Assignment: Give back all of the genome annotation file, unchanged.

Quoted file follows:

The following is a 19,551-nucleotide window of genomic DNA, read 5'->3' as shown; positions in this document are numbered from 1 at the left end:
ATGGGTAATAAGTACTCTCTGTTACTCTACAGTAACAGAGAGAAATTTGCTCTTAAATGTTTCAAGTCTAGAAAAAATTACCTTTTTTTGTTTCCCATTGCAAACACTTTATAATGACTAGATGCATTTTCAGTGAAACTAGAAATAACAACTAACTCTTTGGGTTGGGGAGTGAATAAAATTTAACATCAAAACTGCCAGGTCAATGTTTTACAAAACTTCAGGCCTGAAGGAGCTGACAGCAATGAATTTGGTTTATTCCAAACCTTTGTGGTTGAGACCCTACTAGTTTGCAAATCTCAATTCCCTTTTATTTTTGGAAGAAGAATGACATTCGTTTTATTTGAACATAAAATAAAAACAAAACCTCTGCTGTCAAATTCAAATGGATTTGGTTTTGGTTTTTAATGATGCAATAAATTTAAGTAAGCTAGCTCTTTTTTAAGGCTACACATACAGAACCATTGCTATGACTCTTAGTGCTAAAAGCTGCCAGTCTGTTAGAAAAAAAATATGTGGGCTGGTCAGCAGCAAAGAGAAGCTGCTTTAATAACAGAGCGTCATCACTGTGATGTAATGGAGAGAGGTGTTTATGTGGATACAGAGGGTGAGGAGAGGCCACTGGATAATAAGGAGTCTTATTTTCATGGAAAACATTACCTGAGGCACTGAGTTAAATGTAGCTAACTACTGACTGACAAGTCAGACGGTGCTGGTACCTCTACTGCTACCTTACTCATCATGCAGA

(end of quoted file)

The following is a 19,551-nucleotide window of genomic DNA, read 5'->3' as shown; positions in this document are numbered from 1 at the left end:
ATGGGTAATAAGTACTCTCTGTTACTCTACAGTAACAGAGAGAAATTTGCTCTTAAATGTTTCAAGTCTAGAAAAAATTACCTTTTTTTGTTTCCCATTGCAAACACTTTATAATGACTAGATGCATTTTCAGTGAAACTAGAAATAACAACTAACTCTTTGGGTTGGGGAGTGAATAAAATTTAACATCAAAACTGCCAGGTCAATGTTTTACAAAACTTCAGGCCTGAAGGAGCTGACAGCAATGAATTTGGTTTATTCCAAACCTTTGTGGTTGAGACCCTACTAGTTTGCAAATCTCAATTCCCTTTTATTTTTGGAAGAAGAATGACATTCGTTTTATTTGAACATAAAATAAAAACAAAACCTCTGCTGTCAAATTCAAATGGATTTGGTTTTGGTTTTTAATGATGCAATAAATTTAAGTAAGCTAGCTCTTTTTTAAGGCTACACATACAGAACCATTGCTATGACTCTTAGTGCTAAAAGCTGCCAGTCTGTTAGAAAAAAAATATGTGGGCTGGTCAGCAGCAAAGAGAAGCTGCTTTAATAACAGAGCGTCATCACTGTGATGTAATGGAGAGAGGTGTTTATGTGGATACAGAGGGTGAGGAGAGGCCACTGGATAATAAGGAGTCTTATTTTCATGGAAAACATTACCTGAGGCACTGAGTTAAATGTAGCTAACTACTGACTGACAAGTCAGACGGTGCTGGTACCTCTACTGCTACCTTACTCATCATGCAGA